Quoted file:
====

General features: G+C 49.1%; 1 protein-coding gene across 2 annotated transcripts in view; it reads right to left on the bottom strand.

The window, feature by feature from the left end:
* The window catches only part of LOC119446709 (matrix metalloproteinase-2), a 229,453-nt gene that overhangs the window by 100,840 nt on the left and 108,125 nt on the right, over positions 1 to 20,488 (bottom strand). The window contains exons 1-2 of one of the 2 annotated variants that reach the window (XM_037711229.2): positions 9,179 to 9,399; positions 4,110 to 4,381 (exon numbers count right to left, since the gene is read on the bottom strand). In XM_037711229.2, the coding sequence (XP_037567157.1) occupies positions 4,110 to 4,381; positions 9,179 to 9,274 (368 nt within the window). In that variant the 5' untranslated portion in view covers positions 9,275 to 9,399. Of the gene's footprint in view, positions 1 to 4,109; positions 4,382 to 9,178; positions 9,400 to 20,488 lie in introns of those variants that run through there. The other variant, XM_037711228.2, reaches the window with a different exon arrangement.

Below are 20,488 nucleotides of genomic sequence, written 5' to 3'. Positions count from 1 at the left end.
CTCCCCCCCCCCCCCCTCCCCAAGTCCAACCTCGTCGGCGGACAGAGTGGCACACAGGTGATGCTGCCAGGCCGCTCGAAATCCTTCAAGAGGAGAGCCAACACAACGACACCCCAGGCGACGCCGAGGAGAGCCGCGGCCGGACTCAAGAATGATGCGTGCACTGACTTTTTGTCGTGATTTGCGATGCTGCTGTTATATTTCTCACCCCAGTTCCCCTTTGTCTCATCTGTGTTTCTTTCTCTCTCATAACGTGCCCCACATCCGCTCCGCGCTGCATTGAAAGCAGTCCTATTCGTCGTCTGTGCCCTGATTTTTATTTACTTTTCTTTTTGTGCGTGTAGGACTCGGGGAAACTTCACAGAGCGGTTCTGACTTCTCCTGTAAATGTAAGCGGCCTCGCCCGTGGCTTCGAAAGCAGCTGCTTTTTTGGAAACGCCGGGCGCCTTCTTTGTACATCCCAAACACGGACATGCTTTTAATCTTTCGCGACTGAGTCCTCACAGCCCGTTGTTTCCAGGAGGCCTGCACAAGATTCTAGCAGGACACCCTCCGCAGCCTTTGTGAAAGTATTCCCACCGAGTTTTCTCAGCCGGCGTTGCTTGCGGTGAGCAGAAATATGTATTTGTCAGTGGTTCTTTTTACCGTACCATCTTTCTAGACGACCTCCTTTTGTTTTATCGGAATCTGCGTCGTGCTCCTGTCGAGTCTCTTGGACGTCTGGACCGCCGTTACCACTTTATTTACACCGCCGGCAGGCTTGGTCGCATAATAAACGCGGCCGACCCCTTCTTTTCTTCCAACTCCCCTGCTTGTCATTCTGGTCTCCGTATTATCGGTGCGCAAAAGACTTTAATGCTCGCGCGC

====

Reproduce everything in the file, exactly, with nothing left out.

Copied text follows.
General features: G+C 49.1%; 1 protein-coding gene across 2 annotated transcripts in view; it reads right to left on the bottom strand.

The window, feature by feature from the left end:
* The window catches only part of LOC119446709 (matrix metalloproteinase-2), a 229,453-nt gene that overhangs the window by 100,840 nt on the left and 108,125 nt on the right, over positions 1 to 20,488 (bottom strand). The window contains exons 1-2 of one of the 2 annotated variants that reach the window (XM_037711229.2): positions 9,179 to 9,399; positions 4,110 to 4,381 (exon numbers count right to left, since the gene is read on the bottom strand). In XM_037711229.2, the coding sequence (XP_037567157.1) occupies positions 4,110 to 4,381; positions 9,179 to 9,274 (368 nt within the window). In that variant the 5' untranslated portion in view covers positions 9,275 to 9,399. Of the gene's footprint in view, positions 1 to 4,109; positions 4,382 to 9,178; positions 9,400 to 20,488 lie in introns of those variants that run through there. The other variant, XM_037711228.2, reaches the window with a different exon arrangement.

Below are 20,488 nucleotides of genomic sequence, written 5' to 3'. Positions count from 1 at the left end.
CTCCCCCCCCCCCCCCTCCCCAAGTCCAACCTCGTCGGCGGACAGAGTGGCACACAGGTGATGCTGCCAGGCCGCTCGAAATCCTTCAAGAGGAGAGCCAACACAACGACACCCCAGGCGACGCCGAGGAGAGCCGCGGCCGGACTCAAGAATGATGCGTGCACTGACTTTTTGTCGTGATTTGCGATGCTGCTGTTATATTTCTCACCCCAGTTCCCCTTTGTCTCATCTGTGTTTCTTTCTCTCTCATAACGTGCCCCACATCCGCTCCGCGCTGCATTGAAAGCAGTCCTATTCGTCGTCTGTGCCCTGATTTTTATTTACTTTTCTTTTTGTGCGTGTAGGACTCGGGGAAACTTCACAGAGCGGTTCTGACTTCTCCTGTAAATGTAAGCGGCCTCGCCCGTGGCTTCGAAAGCAGCTGCTTTTTTGGAAACGCCGGGCGCCTTCTTTGTACATCCCAAACACGGACATGCTTTTAATCTTTCGCGACTGAGTCCTCACAGCCCGTTGTTTCCAGGAGGCCTGCACAAGATTCTAGCAGGACACCCTCCGCAGCCTTTGTGAAAGTATTCCCACCGAGTTTTCTCAGCCGGCGTTGCTTGCGGTGAGCAGAAATATGTATTTGTCAGTGGTTCTTTTTACCGTACCATCTTTCTAGACGACCTCCTTTTGTTTTATCGGAATCTGCGTCGTGCTCCTGTCGAGTCTCTTGGACGTCTGGACCGCCGTTACCACTTTATTTACACCGCCGGCAGGCTTGGTCGCATAATAAACGCGGCCGACCCCTTCTTTTCTTCCAACTCCCCTGCTTGTCATTCTGGTCTCCGTATTATCGGTGCGCAAAAGACTTTAATGCTCGCGCGC